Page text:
Persistent Organic Pollutants (POPs) Fact Sheet Series: Polybrominated Diphenyl Ethers (PBDEs)

Date: March 2010
QS: Y345-001-EE-A1

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Highlights

  • PBDEs are human-made chemicals used in flame-retardants. They do not occur naturally.
  • Burning household goods releases PBDEs into the atmosphere.
  • PBDEs accumulate in the food chain, biomagnify and are persistent.
  • PBDEs have been found in Arctic mammals.
  • Despite a European ban on PBDEs, in 1998 there were 40 times more PBDEs in the
    environment of Sweden than there had been in 1972.
  • North American women have PBDE levels 40 times greater than concentrations found in
    Sweden.
  • Canada banned the use of the most toxic PBDE compound (penta-PBDE) in 2005.
  • Scientists warn environmental contamination by PBDEs is doubling every five years.
  • PBDEs are monitored in the Yukon and are below Health Canada guidelines.

What are PBDEs?

Polybrominated Diphenyl Ethers (PBDEs) do not occur naturally. They are a humanmade chemical used in flame-retardants. PBDEs are added to products like electronic devices, couches, foam padding in vehicles, and clothes. As flame-retardants, they help reduce the risk of death by fire by up to 45 percent.

PBDEs are now found throughout the environment in sewage, animals, fish, humans and food. PBDEs are fat-soluble and build up in the fatty tissues of both animals and humans from before birth until death. PBDEs cannot be dissolved in water, and tend to accumulate in sediments.

How do PBDEs enter the environment?

There are several theories about how PBDEs get into the environment. The primary release point is from manufacturing, when PBDEs are added or mixed into products. They are also released from landfills when sunlight and water break down discarded products containing PBDEs. Insects have been seen eating this material, which then travels up the food chain. High concentrations of PBDE and related compounds have been found everywhere, including in fish-eating birds and mammals, human blood and breast milk. This suggests that PBDEs accumulate in the environment and food chains by concentrating in living tissues and increase at each link in a food chain.

PBDEs are also considered airborne pollutants, which can be released when household garbage is burned. Current tests show that levels in the Yukon at Little Fox Lake are low, similar to other parts of the Western Arctic and are well below Health Canada guidelines.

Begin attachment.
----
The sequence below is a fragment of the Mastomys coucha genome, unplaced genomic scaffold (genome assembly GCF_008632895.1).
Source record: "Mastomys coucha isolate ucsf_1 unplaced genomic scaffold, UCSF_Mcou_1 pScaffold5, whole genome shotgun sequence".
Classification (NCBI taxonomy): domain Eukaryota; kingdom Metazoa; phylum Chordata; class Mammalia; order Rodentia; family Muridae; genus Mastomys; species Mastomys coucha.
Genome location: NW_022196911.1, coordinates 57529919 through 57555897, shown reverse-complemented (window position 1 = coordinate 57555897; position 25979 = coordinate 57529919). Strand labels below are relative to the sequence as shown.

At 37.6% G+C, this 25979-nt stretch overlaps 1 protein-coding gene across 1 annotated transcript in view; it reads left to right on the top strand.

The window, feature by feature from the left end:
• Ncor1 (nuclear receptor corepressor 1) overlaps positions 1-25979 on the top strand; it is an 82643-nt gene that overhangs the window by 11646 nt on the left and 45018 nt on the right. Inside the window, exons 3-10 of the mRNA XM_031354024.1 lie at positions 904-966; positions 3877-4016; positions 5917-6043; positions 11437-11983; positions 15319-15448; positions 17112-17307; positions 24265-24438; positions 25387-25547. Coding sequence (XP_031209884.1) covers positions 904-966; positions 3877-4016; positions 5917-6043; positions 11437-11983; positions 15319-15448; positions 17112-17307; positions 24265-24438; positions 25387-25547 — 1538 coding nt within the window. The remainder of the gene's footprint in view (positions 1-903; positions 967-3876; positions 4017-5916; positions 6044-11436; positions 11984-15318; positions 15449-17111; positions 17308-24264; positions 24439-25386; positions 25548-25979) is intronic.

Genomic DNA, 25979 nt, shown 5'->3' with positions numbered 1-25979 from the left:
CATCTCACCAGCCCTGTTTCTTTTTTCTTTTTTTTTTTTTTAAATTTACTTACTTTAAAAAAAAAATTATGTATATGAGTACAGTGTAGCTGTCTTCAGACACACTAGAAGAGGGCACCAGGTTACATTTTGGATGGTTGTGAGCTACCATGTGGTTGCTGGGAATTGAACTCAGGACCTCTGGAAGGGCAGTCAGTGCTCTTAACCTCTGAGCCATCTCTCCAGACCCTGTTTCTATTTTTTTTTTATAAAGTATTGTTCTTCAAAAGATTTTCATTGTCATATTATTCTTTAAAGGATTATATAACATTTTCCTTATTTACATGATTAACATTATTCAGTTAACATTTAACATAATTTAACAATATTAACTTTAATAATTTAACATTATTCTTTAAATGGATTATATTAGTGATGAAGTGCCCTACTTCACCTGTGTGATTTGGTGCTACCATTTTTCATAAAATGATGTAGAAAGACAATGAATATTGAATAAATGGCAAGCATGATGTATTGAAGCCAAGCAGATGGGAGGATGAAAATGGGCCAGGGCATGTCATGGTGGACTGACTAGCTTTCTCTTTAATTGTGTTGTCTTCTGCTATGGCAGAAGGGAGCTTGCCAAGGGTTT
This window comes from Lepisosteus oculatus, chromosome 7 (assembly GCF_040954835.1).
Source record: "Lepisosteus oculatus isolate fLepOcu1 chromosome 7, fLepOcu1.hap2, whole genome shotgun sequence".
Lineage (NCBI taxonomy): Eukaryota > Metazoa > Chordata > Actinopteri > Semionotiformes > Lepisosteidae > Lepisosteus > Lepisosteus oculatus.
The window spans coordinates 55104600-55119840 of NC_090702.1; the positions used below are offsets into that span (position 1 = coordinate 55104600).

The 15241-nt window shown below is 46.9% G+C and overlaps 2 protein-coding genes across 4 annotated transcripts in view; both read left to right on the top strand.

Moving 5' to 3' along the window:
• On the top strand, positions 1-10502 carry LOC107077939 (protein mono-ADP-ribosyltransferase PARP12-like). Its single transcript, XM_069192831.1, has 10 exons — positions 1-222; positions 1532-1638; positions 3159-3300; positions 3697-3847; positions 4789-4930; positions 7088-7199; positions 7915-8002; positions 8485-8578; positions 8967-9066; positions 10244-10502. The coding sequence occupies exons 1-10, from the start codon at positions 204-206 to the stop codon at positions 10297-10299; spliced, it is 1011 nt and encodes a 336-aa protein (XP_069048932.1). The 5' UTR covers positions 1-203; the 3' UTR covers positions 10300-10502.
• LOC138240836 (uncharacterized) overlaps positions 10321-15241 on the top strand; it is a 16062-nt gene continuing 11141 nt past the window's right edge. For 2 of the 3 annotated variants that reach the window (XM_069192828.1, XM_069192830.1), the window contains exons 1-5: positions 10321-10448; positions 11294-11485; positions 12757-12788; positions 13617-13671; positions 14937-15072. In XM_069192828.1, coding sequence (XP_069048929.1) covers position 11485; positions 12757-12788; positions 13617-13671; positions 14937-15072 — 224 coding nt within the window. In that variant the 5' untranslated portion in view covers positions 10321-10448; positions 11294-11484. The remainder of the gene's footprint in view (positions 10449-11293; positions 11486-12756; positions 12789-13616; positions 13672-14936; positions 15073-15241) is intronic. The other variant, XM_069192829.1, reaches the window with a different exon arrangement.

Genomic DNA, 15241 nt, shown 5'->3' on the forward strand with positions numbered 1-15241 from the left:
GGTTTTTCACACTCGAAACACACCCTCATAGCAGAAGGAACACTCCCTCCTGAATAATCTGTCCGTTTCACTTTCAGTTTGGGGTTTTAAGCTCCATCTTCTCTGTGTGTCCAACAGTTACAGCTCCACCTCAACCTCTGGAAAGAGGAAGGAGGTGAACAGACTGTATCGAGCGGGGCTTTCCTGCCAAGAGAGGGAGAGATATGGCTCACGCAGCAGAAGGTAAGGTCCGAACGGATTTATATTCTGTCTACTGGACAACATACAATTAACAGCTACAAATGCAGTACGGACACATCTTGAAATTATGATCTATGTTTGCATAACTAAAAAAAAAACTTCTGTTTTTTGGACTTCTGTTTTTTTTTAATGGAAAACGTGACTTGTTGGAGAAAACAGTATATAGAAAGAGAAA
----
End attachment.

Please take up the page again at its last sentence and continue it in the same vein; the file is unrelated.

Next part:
PBDEs are not manufactured in Canada but are imported in finished products. Canada is working with industry to minimize the impact of PBDEs on the environment. The substances that are likely of greatest concern are being phased out of use in Canada.

How toxic are PBDEs?

PBDEs are considered toxic. Early testing done on PBDEs suggest that they are as toxic as other POPs, which have been banned since the mid-1960s. Levels of PBDEs are slowly increasing. Levels of all organic POPs, including PBDEs, are monitored in lake trout from Kusawa and Laberge lakes and are below Health Canada guidelines.

Although the acute toxicity of PBDE is low, there is concern for its long-term effects on the endocrine (glandular) system. The chemical structure of PBDE resembles a thyroid hormone and studies indicate that PBDEs could interfere with the metabolism and distribution of thyroid hormones in the body. The effects may include reduced learning capacity and hyperactive behaviour. This effect was observed when baby mice came into contact with very low doses of PBDEs.

Although human breast milk contains PBDEs, scientists have determined that the benefits of breastfeeding outweigh the risks.

The most common exposure to PBDEs is through indoor air and not through food. PBDEs can be emitted from upholstery, carpets, fabrics, etc.

Where to find more information on the web:

References

  • Alaee, Mehran et al. "Distribution of polybrominated diphenyl ethers in the Canadian environment," Organohalogen Compounds, 40 (1999), pp. 347-350.
  • Bidleman, Terry F. et al. (n.d.). "New persistent chemicals in the arctic environment."
  • De Wit, Cynthia. "An overview of brominated flame retardants in the environment," Chemosphere, 46 (2002), pp. 583-624.
  • Ikonomou, Michael et al. "Congener patterns, spatial and temporal trends of polybrominated diphenyl ethers in biota samples from the Canadian west coast and the Northwest Territories," Organohalogen Compounds, 47 (2000), pp. 77-80.
  • Ikonomou, Michael et al. "Polybrominated-diphenyl-ethers in biota samples from coastal British Columbia, Canada," Organohalogen Compounds, 40 (1999), pp. 341-345.

The Yukon Contaminants Committee co-ordinates the Northern Contaminants Program for the territory. Its members represent Canada, Yukon and the Council of Yukon First Nations, Yukon Conservation Society, and Yukon College.

Since its establishment in 1991, the Committee has acted as a link between the scientific community and Northerners on contaminants issues. Please direct any comments to the Yukon Contaminants Committee (867) 667-3283 or toll-free 1 (800) 661-0451, ext. 3283.

Update date: March 2010
QS-Y345-001-EE-A1
Aussi disponible en français : QS-Y345-001-FF-A1